With winter now upon us, I'm going to reread many of my boaty books, and hopefully get some new ones too ... and after I've (re)read them, I'm going to say what I think of them here. Pure self indulgence really (well, what else is blogging for?). I'm starting with Idle Women, Susan Woolfitt's account, first published in 1947, of her year as a 'trainee'; a member of the all-female crews instigated by the Ministry of War Transport in response to the perceived or anticipated (but, Woolfitt suggests, not actual) shortage of male labour on the waterways. I got the book last February and first read it in the most depressing depths of winter, huddled by Andante's stove under the only light I dared use. For the few days it lasted, it cheered me up immensely.
Despite being identifyably of a very particular time and class (amid the privations, unbelievably hard work, and bombings, her greatest horror is occasioned by the prospect of being on first-name terms with people she doesn't know very well), Woolfit is an immediately likeable writer. Her prose is clear, but friendly and informal; and she has an actor's ear for the dramatic telling of a story. Her story is at times amazing, and frequently amusing, but tails off somewhat towards the end of the book, as the novelty wears off and a main thread of the narrative - the learning process - is lost, it becomes more bitty with isolated anecdotes and diary entries, in place of the fluency of the earlier chapters.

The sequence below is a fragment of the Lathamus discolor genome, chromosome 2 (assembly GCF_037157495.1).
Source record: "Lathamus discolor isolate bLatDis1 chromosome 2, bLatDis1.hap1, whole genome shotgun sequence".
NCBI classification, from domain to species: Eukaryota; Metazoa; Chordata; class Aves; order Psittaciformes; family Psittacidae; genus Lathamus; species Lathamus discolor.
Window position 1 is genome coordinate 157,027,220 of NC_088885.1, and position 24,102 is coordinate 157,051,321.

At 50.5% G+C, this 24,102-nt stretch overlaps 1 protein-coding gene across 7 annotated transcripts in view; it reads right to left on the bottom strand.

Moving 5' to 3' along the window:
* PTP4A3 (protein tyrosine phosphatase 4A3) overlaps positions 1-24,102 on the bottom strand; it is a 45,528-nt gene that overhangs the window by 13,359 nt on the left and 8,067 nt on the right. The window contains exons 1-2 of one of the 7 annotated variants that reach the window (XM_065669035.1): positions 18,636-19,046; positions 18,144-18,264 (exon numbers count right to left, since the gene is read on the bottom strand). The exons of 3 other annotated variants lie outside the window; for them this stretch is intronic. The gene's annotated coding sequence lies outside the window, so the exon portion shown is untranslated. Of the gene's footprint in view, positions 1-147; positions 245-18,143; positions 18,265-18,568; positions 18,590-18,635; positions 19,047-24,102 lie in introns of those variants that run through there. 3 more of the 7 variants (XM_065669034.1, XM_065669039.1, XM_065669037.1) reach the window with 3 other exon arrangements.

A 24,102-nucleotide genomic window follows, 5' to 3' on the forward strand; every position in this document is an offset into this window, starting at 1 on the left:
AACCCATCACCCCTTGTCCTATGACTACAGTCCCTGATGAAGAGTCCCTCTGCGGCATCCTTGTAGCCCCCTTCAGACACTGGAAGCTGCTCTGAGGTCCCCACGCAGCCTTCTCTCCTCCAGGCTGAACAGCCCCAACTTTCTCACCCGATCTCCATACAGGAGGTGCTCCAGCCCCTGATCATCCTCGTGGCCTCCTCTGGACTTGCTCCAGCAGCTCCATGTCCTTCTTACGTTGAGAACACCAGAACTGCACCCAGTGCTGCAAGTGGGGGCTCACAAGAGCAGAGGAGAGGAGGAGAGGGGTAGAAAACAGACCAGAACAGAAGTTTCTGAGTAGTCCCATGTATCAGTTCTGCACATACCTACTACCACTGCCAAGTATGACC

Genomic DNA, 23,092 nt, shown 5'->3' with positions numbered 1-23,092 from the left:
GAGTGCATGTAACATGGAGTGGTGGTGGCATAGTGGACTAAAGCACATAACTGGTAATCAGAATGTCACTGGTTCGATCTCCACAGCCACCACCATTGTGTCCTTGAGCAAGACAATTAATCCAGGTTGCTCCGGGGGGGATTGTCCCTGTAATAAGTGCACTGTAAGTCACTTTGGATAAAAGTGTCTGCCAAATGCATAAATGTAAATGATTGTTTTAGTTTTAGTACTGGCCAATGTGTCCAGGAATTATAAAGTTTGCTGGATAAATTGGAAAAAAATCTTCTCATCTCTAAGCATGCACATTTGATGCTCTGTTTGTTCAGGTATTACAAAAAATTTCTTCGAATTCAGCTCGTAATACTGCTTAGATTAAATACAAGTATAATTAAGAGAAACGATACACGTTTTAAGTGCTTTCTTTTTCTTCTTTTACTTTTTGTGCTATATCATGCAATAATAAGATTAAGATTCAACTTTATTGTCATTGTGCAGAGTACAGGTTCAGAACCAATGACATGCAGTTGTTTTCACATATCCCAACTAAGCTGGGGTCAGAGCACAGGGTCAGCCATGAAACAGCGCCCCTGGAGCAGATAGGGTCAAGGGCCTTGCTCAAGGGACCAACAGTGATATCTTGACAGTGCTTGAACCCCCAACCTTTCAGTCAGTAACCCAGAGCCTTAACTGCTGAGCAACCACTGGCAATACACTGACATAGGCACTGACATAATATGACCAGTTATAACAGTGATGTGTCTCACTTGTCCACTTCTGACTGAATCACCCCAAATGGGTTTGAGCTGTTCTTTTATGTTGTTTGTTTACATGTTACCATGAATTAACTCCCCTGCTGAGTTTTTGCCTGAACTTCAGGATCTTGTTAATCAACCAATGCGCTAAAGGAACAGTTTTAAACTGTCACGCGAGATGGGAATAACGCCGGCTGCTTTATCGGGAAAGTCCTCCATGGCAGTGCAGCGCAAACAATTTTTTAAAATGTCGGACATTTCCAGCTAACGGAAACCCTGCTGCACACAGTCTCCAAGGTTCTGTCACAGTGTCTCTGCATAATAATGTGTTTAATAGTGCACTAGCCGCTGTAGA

This focus on the learning process, the training of complete novices into competent, even skilled, boatwomen, is possibly the best aspect of the book, because it is so instructive. We learn along with the author what the different parts and tools are called, and what they're for and how they're used; I cannot imagine a better introduction to the workings of a working boat. Not only is it comprehensive, but it is brought to life through Woolfit's experience, both of learning the skills, and then passing them on to others. The book also vividly evokes the working and living conditions of boat families at the time, conditions which shock and anger Woolfitt, and, one imagines, awake her from her previous bourgeois slumbers. Sixty years later it is impossible not to share her indignation that servicemen and women in desk jobs were entitled to extra rations, while whole families doing some of the hardest work imaginable weren't, and went hungry.
I was particularly delighted to read of the author and her colleagues spending 'a riotous evening at the "Prospect of Whitby", a very well known pub on the banks of the Thames', because at the time (indeed, from 1919 until 1950) this pub was owned, and probably also managed, by Jim's Auntie Ada, who inherited three pubs from her husband when he died in the flu epidemic. Others of his aunts were installed as managers in the other pubs.
Idle Women is still available, currently in print in M & M Baldwin's 'Working Waterways' series; I've seen it on sale in museums and chandlers. They also publish accounts by two other 'Idle Women', which I look forward to reading soon.